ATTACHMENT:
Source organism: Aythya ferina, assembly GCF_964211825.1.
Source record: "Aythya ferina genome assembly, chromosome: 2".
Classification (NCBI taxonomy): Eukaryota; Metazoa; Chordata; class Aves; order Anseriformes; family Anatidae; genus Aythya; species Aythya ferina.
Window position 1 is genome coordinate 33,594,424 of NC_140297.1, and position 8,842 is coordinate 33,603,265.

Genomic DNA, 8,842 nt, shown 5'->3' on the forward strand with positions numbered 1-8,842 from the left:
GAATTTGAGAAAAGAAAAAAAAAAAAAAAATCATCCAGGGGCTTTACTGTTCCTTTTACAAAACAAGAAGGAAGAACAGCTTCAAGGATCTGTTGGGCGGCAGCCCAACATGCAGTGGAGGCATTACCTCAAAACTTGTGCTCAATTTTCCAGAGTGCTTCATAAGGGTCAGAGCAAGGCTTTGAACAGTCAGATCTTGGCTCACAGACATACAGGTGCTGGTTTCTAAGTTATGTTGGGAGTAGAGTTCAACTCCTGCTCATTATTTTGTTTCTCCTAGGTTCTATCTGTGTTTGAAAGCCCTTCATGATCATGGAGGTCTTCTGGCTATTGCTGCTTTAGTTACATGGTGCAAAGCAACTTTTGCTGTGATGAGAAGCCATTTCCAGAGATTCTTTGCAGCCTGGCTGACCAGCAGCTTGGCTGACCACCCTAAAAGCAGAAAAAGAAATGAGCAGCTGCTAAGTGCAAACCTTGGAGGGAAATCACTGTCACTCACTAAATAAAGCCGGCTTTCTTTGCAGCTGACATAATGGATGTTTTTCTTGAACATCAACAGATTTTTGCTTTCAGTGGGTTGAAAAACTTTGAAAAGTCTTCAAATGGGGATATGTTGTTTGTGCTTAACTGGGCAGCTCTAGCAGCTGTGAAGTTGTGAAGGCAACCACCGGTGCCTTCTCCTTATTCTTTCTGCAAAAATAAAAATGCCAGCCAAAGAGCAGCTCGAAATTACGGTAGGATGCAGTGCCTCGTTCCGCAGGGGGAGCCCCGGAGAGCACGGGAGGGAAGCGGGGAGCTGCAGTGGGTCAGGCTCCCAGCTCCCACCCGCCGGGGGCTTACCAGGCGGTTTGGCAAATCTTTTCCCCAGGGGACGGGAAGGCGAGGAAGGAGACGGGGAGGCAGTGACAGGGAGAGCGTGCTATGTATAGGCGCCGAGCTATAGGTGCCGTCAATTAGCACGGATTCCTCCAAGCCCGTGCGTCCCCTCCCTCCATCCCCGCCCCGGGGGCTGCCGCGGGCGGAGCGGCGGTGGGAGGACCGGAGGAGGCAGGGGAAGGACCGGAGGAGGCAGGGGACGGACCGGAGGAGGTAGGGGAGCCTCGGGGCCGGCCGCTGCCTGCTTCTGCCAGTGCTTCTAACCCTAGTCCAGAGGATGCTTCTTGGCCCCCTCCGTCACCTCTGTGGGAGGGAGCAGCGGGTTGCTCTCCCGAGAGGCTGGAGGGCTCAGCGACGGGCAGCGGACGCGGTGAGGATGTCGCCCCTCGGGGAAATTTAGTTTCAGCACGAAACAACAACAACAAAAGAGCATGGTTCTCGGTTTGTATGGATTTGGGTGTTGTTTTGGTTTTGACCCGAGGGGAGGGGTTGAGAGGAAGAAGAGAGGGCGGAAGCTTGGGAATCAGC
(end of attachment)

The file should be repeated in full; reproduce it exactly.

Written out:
Source organism: Aythya ferina, assembly GCF_964211825.1.
Source record: "Aythya ferina genome assembly, chromosome: 2".
Classification (NCBI taxonomy): Eukaryota; Metazoa; Chordata; class Aves; order Anseriformes; family Anatidae; genus Aythya; species Aythya ferina.
Window position 1 is genome coordinate 33,594,424 of NC_140297.1, and position 8,842 is coordinate 33,603,265.

Genomic DNA, 8,842 nt, shown 5'->3' on the forward strand with positions numbered 1-8,842 from the left:
GAATTTGAGAAAAGAAAAAAAAAAAAAAAATCATCCAGGGGCTTTACTGTTCCTTTTACAAAACAAGAAGGAAGAACAGCTTCAAGGATCTGTTGGGCGGCAGCCCAACATGCAGTGGAGGCATTACCTCAAAACTTGTGCTCAATTTTCCAGAGTGCTTCATAAGGGTCAGAGCAAGGCTTTGAACAGTCAGATCTTGGCTCACAGACATACAGGTGCTGGTTTCTAAGTTATGTTGGGAGTAGAGTTCAACTCCTGCTCATTATTTTGTTTCTCCTAGGTTCTATCTGTGTTTGAAAGCCCTTCATGATCATGGAGGTCTTCTGGCTATTGCTGCTTTAGTTACATGGTGCAAAGCAACTTTTGCTGTGATGAGAAGCCATTTCCAGAGATTCTTTGCAGCCTGGCTGACCAGCAGCTTGGCTGACCACCCTAAAAGCAGAAAAAGAAATGAGCAGCTGCTAAGTGCAAACCTTGGAGGGAAATCACTGTCACTCACTAAATAAAGCCGGCTTTCTTTGCAGCTGACATAATGGATGTTTTTCTTGAACATCAACAGATTTTTGCTTTCAGTGGGTTGAAAAACTTTGAAAAGTCTTCAAATGGGGATATGTTGTTTGTGCTTAACTGGGCAGCTCTAGCAGCTGTGAAGTTGTGAAGGCAACCACCGGTGCCTTCTCCTTATTCTTTCTGCAAAAATAAAAATGCCAGCCAAAGAGCAGCTCGAAATTACGGTAGGATGCAGTGCCTCGTTCCGCAGGGGGAGCCCCGGAGAGCACGGGAGGGAAGCGGGGAGCTGCAGTGGGTCAGGCTCCCAGCTCCCACCCGCCGGGGGCTTACCAGGCGGTTTGGCAAATCTTTTCCCCAGGGGACGGGAAGGCGAGGAAGGAGACGGGGAGGCAGTGACAGGGAGAGCGTGCTATGTATAGGCGCCGAGCTATAGGTGCCGTCAATTAGCACGGATTCCTCCAAGCCCGTGCGTCCCCTCCCTCCATCCCCGCCCCGGGGGCTGCCGCGGGCGGAGCGGCGGTGGGAGGACCGGAGGAGGCAGGGGAAGGACCGGAGGAGGCAGGGGACGGACCGGAGGAGGTAGGGGAGCCTCGGGGCCGGCCGCTGCCTGCTTCTGCCAGTGCTTCTAACCCTAGTCCAGAGGATGCTTCTTGGCCCCCTCCGTCACCTCTGTGGGAGGGAGCAGCGGGTTGCTCTCCCGAGAGGCTGGAGGGCTCAGCGACGGGCAGCGGACGCGGTGAGGATGTCGCCCCTCGGGGAAATTTAGTTTCAGCACGAAACAACAACAACAAAAGAGCATGGTTCTCGGTTTGTATGGATTTGGGTGTTGTTTTGGTTTTGACCCGAGGGGAGGGGTTGAGAGGAAGAAGAGAGGGCGGAAGCTTGGGAATCAGC